cache response is stale · Issue #4539 · square/okhttp · GitHub, Hi, it seems like the cache response contains the old response while the /​41727750/detect-if-okhttp-response-comes-from-cache-with-retrofit  Good apps cache the API response to show up the recent content when it’s running out of internet or slow in connection. Gradle dependencies for Retrofit and OkHttp. Finally come up with

The response comes from cache if cacheResponse exists AND networkResponse (if exists) has a response code of 304. See: https://github.com/square/okhttp/issues/4539

Cache, Sometimes you'll want to show resources if they are available where a stale response is better than no response. Oct. 2018 (Retrofit 2.4 or OKHTTP 3.11) Complete Solution. Ok, so Online & Offline caching using OKHTTP or Retrofit has been causing so many problems for many people on stackoverflow and other forums. There are tons of misleading information and non-working code samples all over the internet.

Android Retrofit OkHttp Offline Caching, Why use both when OkHtttp caches the HTTP responses built-in? Caching Requests. We know that OkHttp is the default HttpClient for Retrofit. OkHttp comes  When the network request was a success, you've access to the response object. This is Retrofit's Response class, which won't reveal any information relevant to caching. However, you can go down a level by calling response.raw(), which gives you the network layers OkHttp's response object.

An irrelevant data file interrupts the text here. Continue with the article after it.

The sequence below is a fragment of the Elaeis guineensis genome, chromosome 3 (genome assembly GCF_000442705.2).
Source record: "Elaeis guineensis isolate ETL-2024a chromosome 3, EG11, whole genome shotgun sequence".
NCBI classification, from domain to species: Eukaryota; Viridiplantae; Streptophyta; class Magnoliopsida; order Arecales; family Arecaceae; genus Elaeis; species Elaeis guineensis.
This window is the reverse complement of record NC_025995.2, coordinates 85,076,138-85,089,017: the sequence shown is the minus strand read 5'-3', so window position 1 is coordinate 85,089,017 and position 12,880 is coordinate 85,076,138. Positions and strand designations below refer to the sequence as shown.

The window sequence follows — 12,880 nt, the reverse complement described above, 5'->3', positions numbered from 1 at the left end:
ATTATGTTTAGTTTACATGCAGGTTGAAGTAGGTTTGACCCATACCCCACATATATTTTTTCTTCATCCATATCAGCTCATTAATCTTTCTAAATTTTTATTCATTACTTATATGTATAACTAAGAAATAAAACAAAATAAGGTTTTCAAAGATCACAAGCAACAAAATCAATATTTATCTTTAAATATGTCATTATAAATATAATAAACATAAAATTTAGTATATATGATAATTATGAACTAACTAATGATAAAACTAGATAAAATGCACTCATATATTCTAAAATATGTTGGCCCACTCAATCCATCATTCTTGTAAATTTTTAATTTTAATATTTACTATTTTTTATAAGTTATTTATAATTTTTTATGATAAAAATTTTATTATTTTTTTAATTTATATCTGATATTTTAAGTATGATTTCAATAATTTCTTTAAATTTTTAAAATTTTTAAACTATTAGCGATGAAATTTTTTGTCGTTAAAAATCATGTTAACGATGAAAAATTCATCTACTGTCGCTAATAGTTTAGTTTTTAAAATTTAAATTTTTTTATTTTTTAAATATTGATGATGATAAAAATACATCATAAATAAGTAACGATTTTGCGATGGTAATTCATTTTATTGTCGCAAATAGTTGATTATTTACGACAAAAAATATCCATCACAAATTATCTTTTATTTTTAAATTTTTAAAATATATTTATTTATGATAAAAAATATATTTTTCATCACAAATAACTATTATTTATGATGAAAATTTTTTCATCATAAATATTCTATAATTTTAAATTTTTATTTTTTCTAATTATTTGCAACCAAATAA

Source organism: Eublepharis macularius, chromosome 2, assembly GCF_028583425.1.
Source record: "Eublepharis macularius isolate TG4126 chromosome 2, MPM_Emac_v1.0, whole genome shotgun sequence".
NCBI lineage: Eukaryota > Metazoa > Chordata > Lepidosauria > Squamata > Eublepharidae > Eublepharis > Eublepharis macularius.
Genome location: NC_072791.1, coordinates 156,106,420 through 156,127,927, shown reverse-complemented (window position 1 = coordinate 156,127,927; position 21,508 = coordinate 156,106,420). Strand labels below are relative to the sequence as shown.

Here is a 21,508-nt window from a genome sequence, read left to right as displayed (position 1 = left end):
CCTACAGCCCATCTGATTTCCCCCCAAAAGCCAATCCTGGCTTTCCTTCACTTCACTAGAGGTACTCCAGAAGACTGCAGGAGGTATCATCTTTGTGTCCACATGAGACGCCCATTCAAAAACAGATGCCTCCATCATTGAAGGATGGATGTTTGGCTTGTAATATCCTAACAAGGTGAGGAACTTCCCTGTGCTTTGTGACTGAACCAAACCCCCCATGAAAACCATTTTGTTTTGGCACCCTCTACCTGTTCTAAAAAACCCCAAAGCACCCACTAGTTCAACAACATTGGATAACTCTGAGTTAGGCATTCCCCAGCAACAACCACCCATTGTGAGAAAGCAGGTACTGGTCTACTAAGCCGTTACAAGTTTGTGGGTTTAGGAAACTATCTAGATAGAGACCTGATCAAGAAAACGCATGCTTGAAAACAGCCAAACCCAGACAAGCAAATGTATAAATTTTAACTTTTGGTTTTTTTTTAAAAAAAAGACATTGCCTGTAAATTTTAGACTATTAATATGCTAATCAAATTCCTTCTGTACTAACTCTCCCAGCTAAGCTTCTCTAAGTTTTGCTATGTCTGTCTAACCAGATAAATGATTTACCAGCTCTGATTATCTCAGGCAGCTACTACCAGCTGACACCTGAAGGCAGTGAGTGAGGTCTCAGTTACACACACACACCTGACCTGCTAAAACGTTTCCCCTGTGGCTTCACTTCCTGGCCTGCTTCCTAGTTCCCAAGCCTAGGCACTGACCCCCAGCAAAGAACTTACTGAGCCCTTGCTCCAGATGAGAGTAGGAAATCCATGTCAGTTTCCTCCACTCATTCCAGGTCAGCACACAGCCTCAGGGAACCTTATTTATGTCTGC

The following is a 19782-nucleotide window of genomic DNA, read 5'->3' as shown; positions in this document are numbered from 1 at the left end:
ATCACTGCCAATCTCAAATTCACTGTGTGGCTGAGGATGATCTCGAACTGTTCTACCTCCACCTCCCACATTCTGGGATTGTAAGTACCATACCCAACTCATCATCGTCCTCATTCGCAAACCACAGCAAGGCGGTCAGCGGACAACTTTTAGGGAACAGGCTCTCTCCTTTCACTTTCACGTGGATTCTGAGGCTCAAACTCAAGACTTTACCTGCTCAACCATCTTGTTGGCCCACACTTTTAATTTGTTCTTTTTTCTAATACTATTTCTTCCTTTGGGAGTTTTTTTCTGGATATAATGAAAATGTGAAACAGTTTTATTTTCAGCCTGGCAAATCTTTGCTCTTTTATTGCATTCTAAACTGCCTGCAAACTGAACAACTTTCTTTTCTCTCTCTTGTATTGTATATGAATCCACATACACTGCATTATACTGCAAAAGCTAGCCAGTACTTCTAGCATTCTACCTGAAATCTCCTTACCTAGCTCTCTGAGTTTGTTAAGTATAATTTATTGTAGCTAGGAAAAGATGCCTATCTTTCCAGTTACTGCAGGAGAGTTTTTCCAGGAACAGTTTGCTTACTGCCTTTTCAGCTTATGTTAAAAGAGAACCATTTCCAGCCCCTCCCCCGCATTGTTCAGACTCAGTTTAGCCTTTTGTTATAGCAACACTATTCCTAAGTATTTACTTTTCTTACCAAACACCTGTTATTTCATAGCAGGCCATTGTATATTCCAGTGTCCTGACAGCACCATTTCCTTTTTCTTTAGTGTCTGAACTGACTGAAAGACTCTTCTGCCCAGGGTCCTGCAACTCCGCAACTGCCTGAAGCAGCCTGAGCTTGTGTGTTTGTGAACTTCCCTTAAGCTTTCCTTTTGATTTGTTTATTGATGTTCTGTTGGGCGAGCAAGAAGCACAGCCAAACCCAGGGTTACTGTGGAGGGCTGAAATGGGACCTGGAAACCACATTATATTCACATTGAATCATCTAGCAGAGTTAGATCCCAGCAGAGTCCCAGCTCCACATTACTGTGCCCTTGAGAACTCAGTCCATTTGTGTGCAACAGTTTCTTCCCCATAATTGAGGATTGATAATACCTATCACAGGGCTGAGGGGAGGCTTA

Consuming APIs with Retrofit, Retrofit is a type-safe REST client for Android, Java and Kotlin developed by Square. You will also need to update your OkHttp imports from import okhttp. find . -name '*.java' -exec gsed -i 's/import retrofit\./import retrofit2./g' \{\} + find . If you do not need any type-specific response, you can specify return value as simply  Retrofit has an excellent feature which lets developers cache responses for future use. Caching is ideally controlled by HTTP headers which are sent by the server in its response. You can read more about HTTP caching over here. The above approach to caching is what Retrofit uses and it works pretty well if the right headers are sent by the server.

Using OkHttp, It is also the underlying library for Retrofit library that provides type safety for be used to check the status code, the response body, and any headers that were For instance, if we wish to only retrieve the request if data is cached, we could  • In this lesson you will learn: How to use the OkHttp cache when you are offline How to add a Application Interceptor to OkHttp How to view/debug your OkHttp cache files Retrofit Documentation OkHttp Interceptors

Comments
  • Does this quotation come from a talk or some other online resource? If so, could you please provide a link?
  • It's actually better to check result.response().raw().cacheResponse() != null. If the client re-validates the cached response and receives a 304, both networkResponse() and cacheResponse() will be non-null.
  • Yes, depending on the semantics and what your desired app behavior is.
  • it's always indicating that the response comes from cache ! Even if I uninstall the application !
  • Solution 2 contains logical error. According to OkHttp documentation "cacheControl() is never null, even if this response contains no Cache-Control header"